Germany’s Government Is Paralyzed

Germany’s Government Is Paralyzed

What does this mean for Germany, and for Europe?

Since September 24, German Chancellor Angela Merkel has been trying to stitch together a coalition government comprised of the Christian Democratic Union (cdu), the Christian Social Union (csu), the Free Democrats and the Greens. How’s it going?

Very badly.

The four parties “disagree about more things than they agree on,” reported Deutsche Welle today. Keep in mind that the talks thus far are merely introductory conversations aimed at laying the groundwork for formal negotiations. The article continued:

These talks are the informal precursor to the official coalition negotiations. In other words: As the chancellor and many other leading politicians had predicted, there is still a long way to go before she can sit at a table with her new cabinet and sign a coalition contract.

As the article outlines, the cdu, csu, Free Democrats and the Greens lock horns on an array of fundamental issues, including the migrant crisis, energy and climate policies, pensions and taxes. The formation of a coalition government, if it happens at all, is not expected for weeks, if not months. It’s almost certain Germany will enter Christmas and the New Year without a new government. What does this mean for Germany, and for Europe?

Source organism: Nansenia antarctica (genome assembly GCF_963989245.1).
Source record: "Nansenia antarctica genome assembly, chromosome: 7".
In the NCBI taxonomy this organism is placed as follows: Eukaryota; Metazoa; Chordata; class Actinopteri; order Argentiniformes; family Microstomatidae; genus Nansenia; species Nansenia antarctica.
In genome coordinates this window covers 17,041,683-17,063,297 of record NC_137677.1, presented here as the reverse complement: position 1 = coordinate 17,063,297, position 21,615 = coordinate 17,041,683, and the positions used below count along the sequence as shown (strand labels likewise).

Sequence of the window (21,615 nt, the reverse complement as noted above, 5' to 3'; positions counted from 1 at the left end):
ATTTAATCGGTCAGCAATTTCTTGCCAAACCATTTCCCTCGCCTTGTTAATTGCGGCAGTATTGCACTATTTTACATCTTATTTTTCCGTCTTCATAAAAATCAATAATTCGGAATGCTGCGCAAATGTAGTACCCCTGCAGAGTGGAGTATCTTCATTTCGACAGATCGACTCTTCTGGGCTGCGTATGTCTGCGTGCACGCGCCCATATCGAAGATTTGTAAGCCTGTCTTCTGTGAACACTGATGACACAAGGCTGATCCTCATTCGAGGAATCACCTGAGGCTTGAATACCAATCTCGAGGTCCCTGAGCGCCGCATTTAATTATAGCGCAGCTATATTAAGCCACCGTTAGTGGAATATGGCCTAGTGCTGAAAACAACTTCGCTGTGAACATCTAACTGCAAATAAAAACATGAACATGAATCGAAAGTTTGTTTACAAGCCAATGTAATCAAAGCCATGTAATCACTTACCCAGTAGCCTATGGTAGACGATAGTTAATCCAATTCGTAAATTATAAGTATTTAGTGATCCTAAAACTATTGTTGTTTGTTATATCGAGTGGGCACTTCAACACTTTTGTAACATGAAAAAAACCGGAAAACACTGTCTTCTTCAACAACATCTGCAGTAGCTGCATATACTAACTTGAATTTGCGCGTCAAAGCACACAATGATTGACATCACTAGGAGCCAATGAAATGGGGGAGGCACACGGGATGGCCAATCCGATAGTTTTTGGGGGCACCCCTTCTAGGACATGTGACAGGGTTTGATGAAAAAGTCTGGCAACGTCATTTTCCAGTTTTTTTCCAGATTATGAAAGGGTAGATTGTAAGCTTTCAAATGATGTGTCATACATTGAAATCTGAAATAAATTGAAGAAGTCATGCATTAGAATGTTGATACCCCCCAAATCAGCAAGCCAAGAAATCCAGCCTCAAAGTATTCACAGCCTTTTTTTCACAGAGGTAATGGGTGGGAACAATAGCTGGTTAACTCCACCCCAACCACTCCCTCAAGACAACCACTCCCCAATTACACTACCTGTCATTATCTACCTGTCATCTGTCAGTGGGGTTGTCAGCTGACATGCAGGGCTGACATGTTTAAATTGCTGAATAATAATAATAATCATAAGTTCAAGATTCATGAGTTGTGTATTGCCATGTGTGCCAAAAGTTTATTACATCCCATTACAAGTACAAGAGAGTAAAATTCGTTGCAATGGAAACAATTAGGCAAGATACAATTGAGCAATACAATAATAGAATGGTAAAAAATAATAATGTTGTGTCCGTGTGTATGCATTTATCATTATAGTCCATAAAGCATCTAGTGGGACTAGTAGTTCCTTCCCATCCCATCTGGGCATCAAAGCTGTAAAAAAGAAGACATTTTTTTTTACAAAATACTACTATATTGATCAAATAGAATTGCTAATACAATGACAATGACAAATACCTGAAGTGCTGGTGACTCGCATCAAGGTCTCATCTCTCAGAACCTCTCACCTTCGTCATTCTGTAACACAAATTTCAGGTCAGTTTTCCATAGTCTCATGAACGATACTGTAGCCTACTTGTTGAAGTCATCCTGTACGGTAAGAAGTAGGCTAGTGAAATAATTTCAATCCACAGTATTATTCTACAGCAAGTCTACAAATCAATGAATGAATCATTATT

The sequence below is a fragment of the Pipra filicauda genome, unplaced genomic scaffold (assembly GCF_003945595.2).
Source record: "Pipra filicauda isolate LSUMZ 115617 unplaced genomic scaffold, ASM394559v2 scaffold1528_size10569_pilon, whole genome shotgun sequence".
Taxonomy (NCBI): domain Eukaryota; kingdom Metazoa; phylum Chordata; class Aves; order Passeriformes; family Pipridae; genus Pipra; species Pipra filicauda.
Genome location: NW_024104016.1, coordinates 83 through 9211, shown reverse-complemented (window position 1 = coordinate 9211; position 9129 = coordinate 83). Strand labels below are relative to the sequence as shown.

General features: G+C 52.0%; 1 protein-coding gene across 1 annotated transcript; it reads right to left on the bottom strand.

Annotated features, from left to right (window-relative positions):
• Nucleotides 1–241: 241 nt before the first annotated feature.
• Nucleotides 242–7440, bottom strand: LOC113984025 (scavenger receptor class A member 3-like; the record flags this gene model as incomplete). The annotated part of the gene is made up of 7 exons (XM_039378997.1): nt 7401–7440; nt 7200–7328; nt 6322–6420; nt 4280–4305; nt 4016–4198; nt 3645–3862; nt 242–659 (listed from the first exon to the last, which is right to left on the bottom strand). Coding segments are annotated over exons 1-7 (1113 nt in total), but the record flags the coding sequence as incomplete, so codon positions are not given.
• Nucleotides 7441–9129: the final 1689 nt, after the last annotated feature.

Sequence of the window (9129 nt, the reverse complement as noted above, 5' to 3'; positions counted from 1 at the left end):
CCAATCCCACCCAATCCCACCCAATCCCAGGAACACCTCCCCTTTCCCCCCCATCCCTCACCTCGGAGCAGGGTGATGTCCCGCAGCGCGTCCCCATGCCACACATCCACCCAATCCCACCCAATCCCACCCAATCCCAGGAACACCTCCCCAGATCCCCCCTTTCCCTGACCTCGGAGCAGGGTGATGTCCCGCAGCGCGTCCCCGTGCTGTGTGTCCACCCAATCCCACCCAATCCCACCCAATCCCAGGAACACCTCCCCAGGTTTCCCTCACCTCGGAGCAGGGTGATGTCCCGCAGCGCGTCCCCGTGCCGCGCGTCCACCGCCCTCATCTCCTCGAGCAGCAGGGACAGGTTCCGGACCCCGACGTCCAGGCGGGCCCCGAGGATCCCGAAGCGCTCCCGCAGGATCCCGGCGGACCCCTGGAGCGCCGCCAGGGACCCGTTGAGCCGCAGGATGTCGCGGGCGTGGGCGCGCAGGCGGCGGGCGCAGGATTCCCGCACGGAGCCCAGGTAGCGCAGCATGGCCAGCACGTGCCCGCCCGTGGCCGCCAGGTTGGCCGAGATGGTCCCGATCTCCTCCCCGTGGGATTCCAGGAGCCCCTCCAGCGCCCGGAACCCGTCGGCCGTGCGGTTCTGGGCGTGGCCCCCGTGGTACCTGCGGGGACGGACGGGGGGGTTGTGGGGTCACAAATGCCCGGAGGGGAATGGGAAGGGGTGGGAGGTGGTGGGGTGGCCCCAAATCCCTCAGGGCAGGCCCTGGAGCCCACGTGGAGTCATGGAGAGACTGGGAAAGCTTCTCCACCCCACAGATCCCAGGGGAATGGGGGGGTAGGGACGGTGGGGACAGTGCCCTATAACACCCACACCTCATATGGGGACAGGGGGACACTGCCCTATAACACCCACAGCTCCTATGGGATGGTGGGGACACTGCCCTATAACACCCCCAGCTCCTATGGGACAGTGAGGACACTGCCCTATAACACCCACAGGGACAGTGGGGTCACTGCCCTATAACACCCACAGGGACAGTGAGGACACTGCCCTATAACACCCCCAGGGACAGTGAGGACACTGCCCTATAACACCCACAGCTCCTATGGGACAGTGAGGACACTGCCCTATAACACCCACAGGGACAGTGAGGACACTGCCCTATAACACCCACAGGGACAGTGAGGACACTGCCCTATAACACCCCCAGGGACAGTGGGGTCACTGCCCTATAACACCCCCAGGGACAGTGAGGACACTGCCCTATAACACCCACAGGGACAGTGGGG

It means that Germany, as Deutsche Welle noted, “is now outside its political comfort zone.”

This is worrying. Postwar Germany has been remarkably stable politically. Since 1982, Germany has had only three chancellors. The United States has had five presidents in that time; Britain, six prime ministers; and Italy, 15 prime ministers. Even more remarkable: Since the end of World War ii, more than 70 years ago, Germany has had only nine chancellors. That’s an average of eight years per chancellorship. In that time, America has had 12 presidents, six years per presidency; Britain, 15 prime ministers, five years per prime ministership; and Italy, 45 prime ministerships, averaging 1½ years each.

These facts speak to a fundamental truth: Postwar Germany, perhaps more than any other modern nation, is accustomed to political stability and order. So what happens if this stable, dependent political system breaks down? History provides the answer, and it tends not to be pleasant.

The Trumpet has long anticipated the development of a more aggressive, more assertive Germany, and the rise of a strongman in Germany. This expectation is rooted in historical precedent, as well as Bible prophecy. As we have comprehensively explained, prophecies in Isaiah 10, Habakkuk 1, Daniel 8 and 11, among other passages, warn of the end-time emergence of a powerful and imperialistic German nation. If you know history, it doesn’t take much imagination to see the current political paralysis evolving into this sobering reality.